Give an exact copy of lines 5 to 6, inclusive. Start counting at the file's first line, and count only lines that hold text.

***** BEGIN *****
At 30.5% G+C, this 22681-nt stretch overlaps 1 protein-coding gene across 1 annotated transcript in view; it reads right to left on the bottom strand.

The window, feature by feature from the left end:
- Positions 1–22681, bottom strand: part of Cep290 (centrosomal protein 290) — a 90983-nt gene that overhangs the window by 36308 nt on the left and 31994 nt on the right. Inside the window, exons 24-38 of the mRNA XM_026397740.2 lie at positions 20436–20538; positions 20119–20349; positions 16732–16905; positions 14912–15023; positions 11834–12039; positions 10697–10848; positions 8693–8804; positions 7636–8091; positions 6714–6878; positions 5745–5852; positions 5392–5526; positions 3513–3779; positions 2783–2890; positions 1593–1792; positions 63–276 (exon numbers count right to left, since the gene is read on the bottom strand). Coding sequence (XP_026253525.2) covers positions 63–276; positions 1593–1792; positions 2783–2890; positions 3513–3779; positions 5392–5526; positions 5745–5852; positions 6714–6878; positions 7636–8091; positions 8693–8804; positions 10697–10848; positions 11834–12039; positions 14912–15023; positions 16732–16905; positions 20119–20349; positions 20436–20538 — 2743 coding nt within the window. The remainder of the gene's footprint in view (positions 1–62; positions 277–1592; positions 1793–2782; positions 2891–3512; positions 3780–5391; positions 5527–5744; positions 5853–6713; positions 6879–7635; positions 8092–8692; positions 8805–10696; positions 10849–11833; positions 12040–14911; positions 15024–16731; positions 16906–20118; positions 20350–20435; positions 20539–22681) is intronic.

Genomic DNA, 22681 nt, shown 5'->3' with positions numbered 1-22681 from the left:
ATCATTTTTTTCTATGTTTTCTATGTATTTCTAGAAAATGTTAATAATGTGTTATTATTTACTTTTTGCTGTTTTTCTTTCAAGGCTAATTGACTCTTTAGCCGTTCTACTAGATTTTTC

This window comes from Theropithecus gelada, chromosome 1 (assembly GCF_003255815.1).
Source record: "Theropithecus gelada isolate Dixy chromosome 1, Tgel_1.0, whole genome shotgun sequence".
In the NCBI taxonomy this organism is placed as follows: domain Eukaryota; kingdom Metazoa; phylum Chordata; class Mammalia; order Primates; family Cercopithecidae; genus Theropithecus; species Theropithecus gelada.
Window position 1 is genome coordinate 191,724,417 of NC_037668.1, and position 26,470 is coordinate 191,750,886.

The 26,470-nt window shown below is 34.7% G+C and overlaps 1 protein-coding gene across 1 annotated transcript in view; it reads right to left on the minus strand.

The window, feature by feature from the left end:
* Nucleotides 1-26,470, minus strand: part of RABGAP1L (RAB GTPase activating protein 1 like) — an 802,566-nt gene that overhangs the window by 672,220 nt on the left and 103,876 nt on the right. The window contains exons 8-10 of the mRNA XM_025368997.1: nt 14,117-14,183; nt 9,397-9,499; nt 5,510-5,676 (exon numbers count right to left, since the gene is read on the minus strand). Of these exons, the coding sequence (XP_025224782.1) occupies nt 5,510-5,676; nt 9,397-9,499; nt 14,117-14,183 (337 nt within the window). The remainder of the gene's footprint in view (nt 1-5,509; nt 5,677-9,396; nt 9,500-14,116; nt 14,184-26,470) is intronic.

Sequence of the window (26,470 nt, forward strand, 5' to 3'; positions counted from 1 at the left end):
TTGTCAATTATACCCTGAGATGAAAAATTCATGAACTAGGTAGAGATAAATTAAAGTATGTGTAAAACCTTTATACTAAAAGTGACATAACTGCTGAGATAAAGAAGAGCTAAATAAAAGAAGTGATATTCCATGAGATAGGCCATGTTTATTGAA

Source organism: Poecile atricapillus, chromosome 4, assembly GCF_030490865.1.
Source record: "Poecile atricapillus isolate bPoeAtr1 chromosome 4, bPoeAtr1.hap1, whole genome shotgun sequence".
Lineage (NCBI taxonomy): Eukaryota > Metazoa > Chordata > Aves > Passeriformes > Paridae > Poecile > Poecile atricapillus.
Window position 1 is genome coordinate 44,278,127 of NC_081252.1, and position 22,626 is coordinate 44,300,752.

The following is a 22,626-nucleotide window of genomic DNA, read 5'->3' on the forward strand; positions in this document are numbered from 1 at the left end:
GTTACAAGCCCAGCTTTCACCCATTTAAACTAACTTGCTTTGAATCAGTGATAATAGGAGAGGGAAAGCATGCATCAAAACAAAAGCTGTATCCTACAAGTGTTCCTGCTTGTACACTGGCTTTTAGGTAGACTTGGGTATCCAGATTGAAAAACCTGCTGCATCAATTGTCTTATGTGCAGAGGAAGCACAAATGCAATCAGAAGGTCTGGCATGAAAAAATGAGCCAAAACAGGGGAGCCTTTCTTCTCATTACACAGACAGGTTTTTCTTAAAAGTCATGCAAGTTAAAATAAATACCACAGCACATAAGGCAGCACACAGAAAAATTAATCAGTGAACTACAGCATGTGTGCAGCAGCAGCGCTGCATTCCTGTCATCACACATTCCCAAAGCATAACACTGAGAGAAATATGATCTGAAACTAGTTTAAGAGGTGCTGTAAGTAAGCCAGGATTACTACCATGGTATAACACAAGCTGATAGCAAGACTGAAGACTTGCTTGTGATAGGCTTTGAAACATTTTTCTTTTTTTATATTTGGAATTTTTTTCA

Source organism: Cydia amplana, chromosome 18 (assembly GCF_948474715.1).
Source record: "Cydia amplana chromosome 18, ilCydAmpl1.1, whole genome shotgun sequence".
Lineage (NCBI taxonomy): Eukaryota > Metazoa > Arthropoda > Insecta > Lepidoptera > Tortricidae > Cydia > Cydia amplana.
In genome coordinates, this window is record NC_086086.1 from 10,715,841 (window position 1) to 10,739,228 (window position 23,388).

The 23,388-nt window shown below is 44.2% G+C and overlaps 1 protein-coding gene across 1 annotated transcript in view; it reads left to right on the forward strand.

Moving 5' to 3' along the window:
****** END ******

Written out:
ATCATTTTTTTCTATGTTTTCTATGTATTTCTAGAAAATGTTAATAATGTGTTATTATTTACTTTTTGCTGTTTTTCTTTCAAGGCTAATTGACTCTTTAGCCGTTCTACTAGATTTTTC

This window comes from Theropithecus gelada, chromosome 1 (assembly GCF_003255815.1).